This seems to be the crux of the issue. I would argue that if you are willing to take time-courses from the same patient, it is not at all difficult to measure changes in abundance. Causal inference of e.g. selection is a somewhat harder problem, but one that has been treated exhaustively elsewhere.

If you are willing to postulate that you can deconvolute lineages from a single sample, and measure multiple samples from the same patient, then you can try to measure selection over time. Some steps of this are hard (e.g. if lineages are closely related), but those are merely technical problems that can be solved.

There are also methods that try to infer bacterial growth rates from a single sample, but they're a bit more complicated.

Question 2

Resolution of complex mixed populations into genomes is a well-studied problem. THere are a number of approaches to do this (all of which require relatively high investment and sequence assembly probably):

  • Long-read single-molecule sequencing: simply use Nanopore or high-coverage PacBio reads to directly ascertain the genome. Expensive (especially for complex samples) but perfectly possible. If you use Nanopore you may not even need to assemble!
  • Assembly binning: Statistical approaches such as MetaBAT2 attempt to deconvolute metagenomic assemblies based on sequence composition and contig coverage. Limited by the resolution of your assembly- if a contig is collapsed in the assembly, you can't put it in two places (as in the case of very closely related genomes).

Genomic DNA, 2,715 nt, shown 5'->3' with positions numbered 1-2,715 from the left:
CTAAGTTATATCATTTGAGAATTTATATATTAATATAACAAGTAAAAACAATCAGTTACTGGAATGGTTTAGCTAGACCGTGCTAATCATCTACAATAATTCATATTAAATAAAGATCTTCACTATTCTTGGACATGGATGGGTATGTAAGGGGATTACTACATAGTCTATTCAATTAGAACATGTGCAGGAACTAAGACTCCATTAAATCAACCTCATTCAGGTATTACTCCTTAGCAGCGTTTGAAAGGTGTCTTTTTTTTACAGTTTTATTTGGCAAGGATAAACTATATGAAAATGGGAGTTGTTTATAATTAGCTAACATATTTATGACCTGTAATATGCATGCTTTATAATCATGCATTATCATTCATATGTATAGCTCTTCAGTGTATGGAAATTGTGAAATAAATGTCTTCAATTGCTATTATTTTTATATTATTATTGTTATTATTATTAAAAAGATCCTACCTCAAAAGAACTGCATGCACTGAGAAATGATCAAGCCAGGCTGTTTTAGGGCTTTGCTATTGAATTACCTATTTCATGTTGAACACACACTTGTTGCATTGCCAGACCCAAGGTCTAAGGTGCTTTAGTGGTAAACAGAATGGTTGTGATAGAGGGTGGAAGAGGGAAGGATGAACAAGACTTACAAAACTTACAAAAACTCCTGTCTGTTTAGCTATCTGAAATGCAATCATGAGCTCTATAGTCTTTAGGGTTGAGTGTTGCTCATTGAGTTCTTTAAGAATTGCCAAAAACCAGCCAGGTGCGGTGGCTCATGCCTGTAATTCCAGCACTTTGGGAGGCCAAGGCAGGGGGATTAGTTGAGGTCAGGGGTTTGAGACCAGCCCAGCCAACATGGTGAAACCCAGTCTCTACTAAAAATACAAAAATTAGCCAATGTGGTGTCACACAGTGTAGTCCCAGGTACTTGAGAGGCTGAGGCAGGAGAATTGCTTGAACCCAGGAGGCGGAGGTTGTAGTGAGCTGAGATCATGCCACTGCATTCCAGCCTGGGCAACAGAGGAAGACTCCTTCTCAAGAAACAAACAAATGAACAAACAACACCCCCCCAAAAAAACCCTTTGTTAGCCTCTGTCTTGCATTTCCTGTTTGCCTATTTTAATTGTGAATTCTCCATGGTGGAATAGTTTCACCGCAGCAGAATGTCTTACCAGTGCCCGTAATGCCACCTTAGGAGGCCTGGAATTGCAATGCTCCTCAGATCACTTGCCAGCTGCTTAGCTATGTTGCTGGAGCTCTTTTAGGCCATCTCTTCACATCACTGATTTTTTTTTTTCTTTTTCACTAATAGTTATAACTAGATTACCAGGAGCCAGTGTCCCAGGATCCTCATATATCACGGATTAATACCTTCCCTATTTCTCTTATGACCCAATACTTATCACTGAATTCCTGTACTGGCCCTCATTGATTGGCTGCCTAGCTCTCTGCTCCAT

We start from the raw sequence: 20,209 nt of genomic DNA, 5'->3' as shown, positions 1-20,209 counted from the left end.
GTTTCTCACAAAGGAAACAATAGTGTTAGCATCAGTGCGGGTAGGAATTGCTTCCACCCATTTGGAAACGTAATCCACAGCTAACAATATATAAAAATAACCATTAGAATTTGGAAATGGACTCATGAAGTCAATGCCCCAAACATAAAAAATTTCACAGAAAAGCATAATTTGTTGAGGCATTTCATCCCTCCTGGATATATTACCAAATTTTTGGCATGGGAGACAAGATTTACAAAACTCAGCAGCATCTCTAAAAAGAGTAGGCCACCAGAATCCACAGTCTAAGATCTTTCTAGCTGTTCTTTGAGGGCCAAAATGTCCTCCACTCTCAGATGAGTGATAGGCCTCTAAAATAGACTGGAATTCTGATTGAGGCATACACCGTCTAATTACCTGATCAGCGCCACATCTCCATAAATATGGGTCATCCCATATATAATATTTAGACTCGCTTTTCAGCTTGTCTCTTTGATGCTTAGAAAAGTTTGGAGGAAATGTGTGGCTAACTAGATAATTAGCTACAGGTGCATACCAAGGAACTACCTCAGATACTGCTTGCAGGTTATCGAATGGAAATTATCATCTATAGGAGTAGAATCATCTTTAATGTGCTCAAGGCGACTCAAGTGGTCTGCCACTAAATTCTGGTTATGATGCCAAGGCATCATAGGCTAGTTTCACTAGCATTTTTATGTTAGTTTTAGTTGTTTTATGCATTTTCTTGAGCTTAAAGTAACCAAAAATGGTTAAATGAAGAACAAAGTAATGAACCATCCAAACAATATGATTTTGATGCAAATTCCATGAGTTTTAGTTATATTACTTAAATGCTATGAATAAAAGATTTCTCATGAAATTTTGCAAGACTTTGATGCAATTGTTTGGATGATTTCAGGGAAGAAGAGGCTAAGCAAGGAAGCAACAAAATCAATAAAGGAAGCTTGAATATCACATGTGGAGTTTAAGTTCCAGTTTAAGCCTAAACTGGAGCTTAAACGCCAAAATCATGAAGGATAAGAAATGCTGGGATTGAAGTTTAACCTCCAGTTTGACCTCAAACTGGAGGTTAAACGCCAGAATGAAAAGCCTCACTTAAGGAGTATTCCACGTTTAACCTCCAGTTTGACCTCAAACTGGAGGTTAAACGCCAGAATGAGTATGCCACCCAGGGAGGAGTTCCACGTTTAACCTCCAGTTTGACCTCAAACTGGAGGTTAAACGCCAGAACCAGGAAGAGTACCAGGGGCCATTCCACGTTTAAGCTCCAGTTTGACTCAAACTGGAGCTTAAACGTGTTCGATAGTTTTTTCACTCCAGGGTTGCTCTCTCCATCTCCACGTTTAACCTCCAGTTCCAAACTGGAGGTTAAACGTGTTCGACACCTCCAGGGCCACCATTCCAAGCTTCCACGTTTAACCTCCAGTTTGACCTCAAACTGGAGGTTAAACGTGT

• Proximity-ligation binning: similar to assembly binning, but using complementary single-cell information to place contigs into the same bin. Some additional refs. More accurate and higher-resolution, but involves an additional data type/expense. Full disclosure: I work for a company that provides this as a service and sells kits to do it.

All of these methods, in principle, could be applied to a subset of samples (e.g. beginning and end) and reference genomes could be imputed to the other samples, where you can just measure them by low-coverage shotgun.